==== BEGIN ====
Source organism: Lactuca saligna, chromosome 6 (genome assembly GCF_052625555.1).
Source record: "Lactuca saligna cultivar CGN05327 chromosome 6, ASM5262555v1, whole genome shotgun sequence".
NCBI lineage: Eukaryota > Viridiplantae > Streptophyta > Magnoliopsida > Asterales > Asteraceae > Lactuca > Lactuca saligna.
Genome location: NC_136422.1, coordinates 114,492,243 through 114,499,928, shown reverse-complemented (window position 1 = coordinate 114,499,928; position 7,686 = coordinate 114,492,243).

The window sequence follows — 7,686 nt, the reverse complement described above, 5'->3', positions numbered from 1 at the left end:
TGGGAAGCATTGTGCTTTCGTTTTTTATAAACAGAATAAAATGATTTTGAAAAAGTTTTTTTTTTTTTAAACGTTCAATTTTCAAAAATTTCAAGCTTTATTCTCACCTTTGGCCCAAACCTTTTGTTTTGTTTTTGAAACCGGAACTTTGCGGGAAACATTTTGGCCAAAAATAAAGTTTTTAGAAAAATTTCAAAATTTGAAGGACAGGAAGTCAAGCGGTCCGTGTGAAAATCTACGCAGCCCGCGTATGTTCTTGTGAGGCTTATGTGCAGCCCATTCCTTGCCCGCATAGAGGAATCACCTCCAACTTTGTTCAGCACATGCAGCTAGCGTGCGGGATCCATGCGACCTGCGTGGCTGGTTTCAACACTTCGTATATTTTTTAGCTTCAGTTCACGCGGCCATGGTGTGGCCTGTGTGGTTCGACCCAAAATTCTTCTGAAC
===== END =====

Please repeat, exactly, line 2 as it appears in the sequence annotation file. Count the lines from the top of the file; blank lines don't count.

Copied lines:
Source record: "Lactuca saligna cultivar CGN05327 chromosome 6, ASM5262555v1, whole genome shotgun sequence".